Borrowed from Latin ductus (“leading, conducting”, noun), from dūcō (“to lead, conduct, draw”) + -tus (action noun suffix). Doublet of ductus and douit. Also via Medieval Latin ductus (“a conveyance of water; a channel”), which itself has the first mentioned etymology.
duct (plural ducts)
- a pipe, tube or canal which carries gas or liquid from one place to another
- heating and air-conditioning ducts
- Hyponym: air duct
- an enclosure or channel for electrical cable runs, telephone cables, or other conductors
- Hyponym: bus duct
- (anatomy) a vessel for conveying lymph or glandular secretions such as tears or bile
- Hyponyms: bile duct, cochlear duct, collecting duct, cystic duct, duct of Wirsung, efferent duct, ejaculatory duct, epithelial duct, lacrimal duct, milk duct, Müllerian duct, nasolacrimal duct, pancreatic duct, paramesonephric duct, tear duct, thoracic duct, thyroglossal duct, utriculosaccular duct, Wolffian duct
- (botany) a tube or elongated cavity (such as a xylem vessel) for conveying water, sap, or air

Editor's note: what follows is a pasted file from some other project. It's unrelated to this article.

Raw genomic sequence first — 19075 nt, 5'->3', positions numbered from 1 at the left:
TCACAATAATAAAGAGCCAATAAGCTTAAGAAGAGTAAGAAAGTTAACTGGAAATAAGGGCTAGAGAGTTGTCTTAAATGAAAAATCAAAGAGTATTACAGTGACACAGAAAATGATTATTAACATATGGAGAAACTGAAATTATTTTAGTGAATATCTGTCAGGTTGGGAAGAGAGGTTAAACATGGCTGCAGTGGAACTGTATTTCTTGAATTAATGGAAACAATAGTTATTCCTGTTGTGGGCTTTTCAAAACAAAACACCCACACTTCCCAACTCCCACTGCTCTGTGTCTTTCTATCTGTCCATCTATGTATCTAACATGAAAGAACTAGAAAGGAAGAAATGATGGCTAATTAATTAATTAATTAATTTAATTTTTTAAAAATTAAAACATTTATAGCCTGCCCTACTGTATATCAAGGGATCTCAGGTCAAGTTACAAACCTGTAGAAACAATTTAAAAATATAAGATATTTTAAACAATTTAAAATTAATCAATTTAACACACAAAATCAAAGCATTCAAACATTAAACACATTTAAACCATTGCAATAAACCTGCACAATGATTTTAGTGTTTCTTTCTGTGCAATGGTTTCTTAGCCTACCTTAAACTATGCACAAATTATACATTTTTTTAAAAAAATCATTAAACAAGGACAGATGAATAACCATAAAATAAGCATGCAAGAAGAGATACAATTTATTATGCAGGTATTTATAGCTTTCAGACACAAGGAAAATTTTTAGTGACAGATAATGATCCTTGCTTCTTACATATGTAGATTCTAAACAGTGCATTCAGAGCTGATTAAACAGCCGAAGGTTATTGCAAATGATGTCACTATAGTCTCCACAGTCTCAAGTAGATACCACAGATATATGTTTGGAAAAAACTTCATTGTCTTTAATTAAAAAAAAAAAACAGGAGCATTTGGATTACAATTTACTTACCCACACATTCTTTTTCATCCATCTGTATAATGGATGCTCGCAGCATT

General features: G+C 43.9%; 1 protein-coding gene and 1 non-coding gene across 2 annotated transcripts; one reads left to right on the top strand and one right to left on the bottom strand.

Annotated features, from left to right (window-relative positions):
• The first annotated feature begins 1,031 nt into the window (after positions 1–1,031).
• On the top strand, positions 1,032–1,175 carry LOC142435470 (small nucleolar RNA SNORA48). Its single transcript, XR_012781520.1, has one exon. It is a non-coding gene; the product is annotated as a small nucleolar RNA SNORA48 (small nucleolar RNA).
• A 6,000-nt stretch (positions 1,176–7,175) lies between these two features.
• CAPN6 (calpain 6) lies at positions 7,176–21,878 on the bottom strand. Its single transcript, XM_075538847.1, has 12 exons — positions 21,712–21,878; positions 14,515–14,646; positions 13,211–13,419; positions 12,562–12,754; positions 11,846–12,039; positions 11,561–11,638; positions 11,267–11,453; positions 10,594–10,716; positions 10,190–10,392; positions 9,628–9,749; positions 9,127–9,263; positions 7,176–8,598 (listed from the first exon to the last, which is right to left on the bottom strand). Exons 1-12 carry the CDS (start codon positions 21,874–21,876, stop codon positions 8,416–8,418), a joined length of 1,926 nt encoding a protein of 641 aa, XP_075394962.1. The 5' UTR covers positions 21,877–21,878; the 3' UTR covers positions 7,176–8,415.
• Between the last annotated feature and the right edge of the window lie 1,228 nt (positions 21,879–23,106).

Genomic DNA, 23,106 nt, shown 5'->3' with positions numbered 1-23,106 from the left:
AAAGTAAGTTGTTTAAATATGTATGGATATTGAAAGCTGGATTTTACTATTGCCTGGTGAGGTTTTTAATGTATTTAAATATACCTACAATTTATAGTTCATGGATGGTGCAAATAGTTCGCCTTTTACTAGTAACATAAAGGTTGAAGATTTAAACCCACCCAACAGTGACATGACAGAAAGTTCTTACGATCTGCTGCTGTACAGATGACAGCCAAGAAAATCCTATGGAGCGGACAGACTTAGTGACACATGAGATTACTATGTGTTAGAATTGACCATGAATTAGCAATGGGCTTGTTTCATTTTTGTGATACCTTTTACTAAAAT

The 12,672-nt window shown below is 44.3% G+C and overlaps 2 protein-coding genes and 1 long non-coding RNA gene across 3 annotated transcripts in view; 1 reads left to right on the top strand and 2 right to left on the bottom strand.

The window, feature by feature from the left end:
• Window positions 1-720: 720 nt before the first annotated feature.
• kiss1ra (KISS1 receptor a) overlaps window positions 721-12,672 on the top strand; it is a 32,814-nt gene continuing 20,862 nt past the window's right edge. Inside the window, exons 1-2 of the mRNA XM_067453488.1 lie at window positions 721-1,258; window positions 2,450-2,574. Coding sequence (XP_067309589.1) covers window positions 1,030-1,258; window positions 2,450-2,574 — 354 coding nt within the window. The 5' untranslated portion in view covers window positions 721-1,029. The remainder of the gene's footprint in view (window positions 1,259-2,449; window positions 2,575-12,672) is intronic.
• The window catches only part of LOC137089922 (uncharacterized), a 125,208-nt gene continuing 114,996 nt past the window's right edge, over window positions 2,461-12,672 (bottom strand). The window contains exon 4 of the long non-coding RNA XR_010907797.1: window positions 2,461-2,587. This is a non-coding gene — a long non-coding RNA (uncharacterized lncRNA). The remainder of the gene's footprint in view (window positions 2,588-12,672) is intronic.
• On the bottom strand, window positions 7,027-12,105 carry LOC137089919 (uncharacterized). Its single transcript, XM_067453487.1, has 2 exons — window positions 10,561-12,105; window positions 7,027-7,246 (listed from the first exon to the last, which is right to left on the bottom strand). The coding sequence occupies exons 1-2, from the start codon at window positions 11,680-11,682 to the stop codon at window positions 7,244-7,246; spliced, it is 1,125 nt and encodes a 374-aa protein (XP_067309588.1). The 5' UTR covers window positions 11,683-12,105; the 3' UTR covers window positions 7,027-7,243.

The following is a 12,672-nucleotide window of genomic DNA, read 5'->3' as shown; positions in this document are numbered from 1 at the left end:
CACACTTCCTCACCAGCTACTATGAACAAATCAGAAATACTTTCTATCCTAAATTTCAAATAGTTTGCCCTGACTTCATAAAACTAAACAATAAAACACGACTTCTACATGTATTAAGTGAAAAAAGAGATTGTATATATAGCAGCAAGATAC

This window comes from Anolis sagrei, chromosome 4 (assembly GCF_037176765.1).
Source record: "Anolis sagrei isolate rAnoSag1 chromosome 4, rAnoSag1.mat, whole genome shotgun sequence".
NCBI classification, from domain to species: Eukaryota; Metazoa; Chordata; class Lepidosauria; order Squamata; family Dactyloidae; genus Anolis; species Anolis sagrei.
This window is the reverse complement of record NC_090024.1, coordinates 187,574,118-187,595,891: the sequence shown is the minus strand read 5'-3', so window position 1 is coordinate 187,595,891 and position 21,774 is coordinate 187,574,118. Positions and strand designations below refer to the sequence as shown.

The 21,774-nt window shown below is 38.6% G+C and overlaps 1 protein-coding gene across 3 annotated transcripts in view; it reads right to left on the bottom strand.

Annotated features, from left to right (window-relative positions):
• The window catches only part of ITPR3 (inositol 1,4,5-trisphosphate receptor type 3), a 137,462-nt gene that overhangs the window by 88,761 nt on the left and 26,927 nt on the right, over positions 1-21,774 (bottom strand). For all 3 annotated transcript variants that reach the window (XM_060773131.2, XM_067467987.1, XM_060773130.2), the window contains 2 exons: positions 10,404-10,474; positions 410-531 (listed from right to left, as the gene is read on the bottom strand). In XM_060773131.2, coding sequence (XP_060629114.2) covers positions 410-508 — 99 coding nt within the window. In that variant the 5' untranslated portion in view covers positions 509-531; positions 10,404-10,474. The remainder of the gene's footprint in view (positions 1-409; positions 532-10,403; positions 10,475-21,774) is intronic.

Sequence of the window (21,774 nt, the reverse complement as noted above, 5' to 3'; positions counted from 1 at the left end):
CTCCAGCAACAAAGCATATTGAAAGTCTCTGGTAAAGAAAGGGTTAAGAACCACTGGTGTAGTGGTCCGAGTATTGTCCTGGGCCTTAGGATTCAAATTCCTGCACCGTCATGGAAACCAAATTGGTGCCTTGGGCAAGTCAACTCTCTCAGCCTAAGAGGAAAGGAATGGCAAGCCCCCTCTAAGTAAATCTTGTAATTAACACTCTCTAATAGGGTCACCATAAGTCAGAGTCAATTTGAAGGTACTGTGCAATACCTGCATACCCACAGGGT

- (physics) a layer (as in the atmosphere or the ocean) which occurs under usually abnormal conditions and in which radio or sound waves are confined to a restricted path
- (obsolete) guidance, direction
- 1650, Henry Hammond, Of the reasonableness of Christian religion:
- […] otherwise to express His care and love to mankind, viz., in giving and consigning to them His written word for a rule and constant director of life, not leaving them to the duct of their own inclinations.
- to enclose in a duct
- to channel something (such as a gas) or propagate something (such as radio waves) through a duct or series of ducts
- “duct”, in Lexico, Dictionary.com; Oxford University Press, 2019–2022.
- “duct”, in Merriam-Webster Online Dictionary, Springfield, Mass.: Merriam-Webster, 1996–present.
duct n (uncountable)